He was such a superstar and answered every question, even when he was facing sensory overload he just kept going for me, and I literally couldn’t have been more proud. There was a time when this horse wouldn’t go over a pole on the floor, and my round was for that girl 5 years ago who wouldn’t give up on her dream.
We had so many family and friends come to support us, as well as loads of people following our progress and sending well wishes from home (and online – thank you!!!) I was totally overwhelmed by everybody’s kindness and will never stop being grateful for the experience we had. I did some birthday shopping the following morning (I really needed that new Ariat jacket!), before saying goodbye to Badminton and heading home. Tally was very pleased to get back to his grass, and there was a massive flat patch in his stable the next morning!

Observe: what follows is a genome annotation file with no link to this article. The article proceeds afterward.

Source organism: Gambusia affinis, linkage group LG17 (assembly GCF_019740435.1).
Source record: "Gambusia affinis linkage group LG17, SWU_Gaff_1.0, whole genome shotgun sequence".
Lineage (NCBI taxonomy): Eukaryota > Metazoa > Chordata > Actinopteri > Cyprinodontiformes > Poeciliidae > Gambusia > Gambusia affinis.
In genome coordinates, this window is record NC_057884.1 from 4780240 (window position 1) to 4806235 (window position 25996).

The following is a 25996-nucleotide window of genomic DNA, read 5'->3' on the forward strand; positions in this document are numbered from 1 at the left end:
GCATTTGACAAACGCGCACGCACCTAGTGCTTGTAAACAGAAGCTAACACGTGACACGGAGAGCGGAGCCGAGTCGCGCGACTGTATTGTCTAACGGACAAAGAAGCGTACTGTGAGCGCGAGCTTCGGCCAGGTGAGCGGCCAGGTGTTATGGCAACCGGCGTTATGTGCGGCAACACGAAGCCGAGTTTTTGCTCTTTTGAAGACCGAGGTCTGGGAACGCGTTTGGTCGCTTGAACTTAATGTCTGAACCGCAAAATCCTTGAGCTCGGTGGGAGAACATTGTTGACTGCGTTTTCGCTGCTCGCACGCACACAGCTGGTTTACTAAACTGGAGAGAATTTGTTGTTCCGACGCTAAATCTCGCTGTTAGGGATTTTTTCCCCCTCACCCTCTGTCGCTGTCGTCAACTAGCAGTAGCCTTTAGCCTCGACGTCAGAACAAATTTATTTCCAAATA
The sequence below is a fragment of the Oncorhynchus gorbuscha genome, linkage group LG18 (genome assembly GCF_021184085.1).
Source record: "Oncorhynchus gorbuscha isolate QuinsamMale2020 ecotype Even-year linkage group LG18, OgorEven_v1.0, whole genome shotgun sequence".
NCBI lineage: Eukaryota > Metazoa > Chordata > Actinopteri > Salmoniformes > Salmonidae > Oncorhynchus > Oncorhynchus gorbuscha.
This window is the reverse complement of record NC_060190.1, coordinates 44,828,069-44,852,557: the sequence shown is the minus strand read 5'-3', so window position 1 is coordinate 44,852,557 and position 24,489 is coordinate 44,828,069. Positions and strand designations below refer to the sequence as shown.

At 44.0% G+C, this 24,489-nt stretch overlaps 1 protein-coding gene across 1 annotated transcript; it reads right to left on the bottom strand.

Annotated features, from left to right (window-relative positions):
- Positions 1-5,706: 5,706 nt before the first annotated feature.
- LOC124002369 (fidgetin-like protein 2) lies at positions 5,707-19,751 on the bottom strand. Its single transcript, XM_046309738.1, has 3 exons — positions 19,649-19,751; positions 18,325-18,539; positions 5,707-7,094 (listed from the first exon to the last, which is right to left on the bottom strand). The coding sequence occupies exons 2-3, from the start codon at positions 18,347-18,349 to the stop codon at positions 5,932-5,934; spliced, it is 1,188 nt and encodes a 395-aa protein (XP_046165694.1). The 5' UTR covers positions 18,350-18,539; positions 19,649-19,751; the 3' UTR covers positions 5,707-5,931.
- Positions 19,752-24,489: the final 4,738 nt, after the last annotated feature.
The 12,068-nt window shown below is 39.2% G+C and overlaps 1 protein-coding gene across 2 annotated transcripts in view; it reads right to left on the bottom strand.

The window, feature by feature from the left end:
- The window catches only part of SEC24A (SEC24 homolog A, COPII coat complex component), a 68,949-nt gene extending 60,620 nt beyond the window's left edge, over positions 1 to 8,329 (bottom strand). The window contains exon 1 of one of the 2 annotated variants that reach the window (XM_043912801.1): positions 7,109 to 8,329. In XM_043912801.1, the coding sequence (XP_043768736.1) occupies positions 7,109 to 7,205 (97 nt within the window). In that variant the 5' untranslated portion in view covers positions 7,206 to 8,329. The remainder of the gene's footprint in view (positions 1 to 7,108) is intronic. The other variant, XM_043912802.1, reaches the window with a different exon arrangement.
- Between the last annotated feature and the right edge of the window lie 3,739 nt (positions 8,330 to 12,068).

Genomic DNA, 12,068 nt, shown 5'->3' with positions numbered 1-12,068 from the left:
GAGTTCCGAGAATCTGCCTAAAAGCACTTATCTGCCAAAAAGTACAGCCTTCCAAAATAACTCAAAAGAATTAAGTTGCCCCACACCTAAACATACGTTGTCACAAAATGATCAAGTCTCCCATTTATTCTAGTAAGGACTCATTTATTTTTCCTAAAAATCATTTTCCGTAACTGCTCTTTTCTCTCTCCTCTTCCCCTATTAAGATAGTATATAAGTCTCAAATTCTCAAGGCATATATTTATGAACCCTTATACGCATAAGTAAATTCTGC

So what next?! I feel like we’ve come to the successful end of a chapter, which involved so much planning and preparation – it was actually quite nice the other night not to ride after work, free of any guilt! I’m now set on improving our performance in all 3 phases, whilst having some fun around BE100. I’m not going to put any pressure on ourselves to qualify again (although it’d be lovely!!!) or move up to Novice; I want to enjoy riding in some nicer weather (!) and make the most of my lovely horse.
I’ll keep you posted!”
Watch a few of Laura’s XC fences in very windy conditions!